Pointers/Memory Allocation   «Prev  Next»
Lesson 1

Pointers and Memory Allocation in C++

This module explores how C++'s use of pointers and memory allocation differs from C.
While pointers are used in much the same way in both languages, C++ introduces some interesting new features. In addition, C++ allows you to control the allocation and deallocation of a system-provided memory pool. This feature is particularly important for using dynamic data structures such as lists and trees.

Idea of a Pointer

C provides a remarkably useful type of variable called a pointer. A pointer is a variable that stores an address and its value is the address of another location in memory that can contain a value. You already used an address when you used the
  1. scanf() and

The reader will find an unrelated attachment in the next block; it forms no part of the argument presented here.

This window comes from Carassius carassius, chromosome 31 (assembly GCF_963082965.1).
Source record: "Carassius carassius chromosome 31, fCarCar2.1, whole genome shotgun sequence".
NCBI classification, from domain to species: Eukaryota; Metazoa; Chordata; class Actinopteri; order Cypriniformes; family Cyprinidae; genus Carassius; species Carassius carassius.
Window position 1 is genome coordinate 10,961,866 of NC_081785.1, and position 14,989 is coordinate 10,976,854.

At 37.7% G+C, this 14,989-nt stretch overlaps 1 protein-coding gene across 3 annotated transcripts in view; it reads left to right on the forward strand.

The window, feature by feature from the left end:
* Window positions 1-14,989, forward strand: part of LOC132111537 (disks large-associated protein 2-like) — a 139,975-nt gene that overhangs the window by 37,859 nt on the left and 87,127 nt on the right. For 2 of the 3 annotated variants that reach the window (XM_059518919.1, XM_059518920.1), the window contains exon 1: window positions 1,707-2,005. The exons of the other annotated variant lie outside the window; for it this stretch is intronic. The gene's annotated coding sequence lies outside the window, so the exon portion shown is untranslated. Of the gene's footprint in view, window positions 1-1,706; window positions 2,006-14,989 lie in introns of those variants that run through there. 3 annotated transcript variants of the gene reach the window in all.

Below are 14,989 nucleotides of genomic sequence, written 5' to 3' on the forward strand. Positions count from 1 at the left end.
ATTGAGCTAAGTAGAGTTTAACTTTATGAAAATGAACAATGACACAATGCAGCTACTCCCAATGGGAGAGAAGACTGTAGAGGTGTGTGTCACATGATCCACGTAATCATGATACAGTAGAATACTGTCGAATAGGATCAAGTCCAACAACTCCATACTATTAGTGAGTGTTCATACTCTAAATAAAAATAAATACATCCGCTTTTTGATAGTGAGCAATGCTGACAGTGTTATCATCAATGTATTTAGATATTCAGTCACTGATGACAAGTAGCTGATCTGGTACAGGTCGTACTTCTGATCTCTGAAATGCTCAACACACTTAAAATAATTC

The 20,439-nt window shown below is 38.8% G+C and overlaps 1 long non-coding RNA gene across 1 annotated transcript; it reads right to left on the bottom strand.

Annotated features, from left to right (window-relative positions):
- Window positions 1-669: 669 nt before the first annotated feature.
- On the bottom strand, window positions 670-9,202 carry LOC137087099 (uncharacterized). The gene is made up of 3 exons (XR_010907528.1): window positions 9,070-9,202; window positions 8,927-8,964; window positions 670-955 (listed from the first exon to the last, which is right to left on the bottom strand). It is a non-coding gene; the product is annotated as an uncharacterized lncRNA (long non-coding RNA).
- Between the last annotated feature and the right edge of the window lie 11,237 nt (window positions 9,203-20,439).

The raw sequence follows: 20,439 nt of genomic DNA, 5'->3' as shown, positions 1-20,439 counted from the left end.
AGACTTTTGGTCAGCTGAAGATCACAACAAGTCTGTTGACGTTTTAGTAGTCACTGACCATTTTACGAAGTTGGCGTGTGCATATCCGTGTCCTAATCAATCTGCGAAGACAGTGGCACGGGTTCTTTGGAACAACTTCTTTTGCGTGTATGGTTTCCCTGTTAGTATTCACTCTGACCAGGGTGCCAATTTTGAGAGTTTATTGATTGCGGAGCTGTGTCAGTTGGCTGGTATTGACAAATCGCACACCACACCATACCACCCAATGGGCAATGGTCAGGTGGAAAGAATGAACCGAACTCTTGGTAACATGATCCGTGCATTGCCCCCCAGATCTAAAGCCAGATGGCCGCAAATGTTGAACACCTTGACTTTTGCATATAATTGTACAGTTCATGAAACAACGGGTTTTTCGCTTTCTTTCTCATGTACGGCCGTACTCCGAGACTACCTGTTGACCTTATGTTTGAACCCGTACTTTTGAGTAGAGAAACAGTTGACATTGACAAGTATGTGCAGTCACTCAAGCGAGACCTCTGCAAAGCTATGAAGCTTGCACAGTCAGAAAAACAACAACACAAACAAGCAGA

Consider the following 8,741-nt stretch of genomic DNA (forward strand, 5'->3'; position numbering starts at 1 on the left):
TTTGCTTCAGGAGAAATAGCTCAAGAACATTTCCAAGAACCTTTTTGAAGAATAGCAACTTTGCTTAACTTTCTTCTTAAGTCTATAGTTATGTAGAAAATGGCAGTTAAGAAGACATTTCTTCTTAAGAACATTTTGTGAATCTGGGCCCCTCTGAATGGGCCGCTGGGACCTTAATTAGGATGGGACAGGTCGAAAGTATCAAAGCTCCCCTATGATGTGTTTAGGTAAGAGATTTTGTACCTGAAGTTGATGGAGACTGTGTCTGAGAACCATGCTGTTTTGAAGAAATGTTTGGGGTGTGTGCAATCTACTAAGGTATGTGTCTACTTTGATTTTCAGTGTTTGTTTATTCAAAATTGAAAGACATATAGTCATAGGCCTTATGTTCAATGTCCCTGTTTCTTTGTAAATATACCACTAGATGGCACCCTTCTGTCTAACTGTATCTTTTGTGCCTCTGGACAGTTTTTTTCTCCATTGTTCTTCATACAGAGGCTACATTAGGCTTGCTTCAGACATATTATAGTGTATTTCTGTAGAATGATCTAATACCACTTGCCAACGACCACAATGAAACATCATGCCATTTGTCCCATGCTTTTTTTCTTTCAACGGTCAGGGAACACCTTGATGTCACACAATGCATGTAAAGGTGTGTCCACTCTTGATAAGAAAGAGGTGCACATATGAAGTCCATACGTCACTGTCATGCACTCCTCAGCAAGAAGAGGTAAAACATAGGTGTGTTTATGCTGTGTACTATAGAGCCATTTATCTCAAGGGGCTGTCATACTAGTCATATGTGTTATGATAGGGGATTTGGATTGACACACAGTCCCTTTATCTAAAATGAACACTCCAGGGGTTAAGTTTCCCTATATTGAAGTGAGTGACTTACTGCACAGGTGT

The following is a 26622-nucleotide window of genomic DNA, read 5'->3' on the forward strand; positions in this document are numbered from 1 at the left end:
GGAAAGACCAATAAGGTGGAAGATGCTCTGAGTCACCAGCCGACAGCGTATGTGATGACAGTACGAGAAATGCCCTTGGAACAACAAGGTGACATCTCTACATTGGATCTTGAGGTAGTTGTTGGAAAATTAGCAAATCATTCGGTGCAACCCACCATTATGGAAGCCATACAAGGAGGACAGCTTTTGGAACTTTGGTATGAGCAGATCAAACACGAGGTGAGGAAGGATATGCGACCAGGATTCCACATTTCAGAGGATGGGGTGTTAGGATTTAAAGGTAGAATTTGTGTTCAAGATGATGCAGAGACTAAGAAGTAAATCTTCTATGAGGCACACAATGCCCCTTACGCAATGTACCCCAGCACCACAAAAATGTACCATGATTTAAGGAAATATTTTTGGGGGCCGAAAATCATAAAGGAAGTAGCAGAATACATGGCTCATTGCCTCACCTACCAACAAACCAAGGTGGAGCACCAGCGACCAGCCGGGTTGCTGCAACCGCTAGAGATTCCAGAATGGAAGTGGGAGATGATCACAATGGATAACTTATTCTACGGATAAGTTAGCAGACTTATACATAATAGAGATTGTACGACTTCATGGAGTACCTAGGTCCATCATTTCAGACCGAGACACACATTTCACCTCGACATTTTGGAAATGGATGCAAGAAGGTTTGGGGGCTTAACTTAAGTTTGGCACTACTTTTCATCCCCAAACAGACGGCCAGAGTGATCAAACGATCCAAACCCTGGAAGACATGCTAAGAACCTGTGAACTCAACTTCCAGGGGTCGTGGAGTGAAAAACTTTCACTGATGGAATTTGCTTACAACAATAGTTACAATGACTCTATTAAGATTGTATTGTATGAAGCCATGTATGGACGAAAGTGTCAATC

2. scanf_s()
functions. A pointer variable with the name pNumber is defined by the second of the following two statements:
int Number = 25;
int *pNumber = &Number;

You declare a variable, Number, with the value 25, and a pointer, pNumber, which contains the address of Number. You can now use the variable pNumber in the expression *pNumber to obtain the value contained in Number. The * is the dereference operator, and its effect is to access the data stored at the address specified by a pointer.

Thinking in C++
This module discusses:
  1. How to create const pointer arguments to functions
  2. How to create aliases for variables using reference declarations
  3. How C++ implements call-by-reference using reference declaration
  4. How to use a generic pointer type
  5. How to use new and delete to manipulate free store memory
  6. How to create dynamically allocated multidimensional arrays
At the end of the module, you will be given the opportunity to take a quiz covering these topics.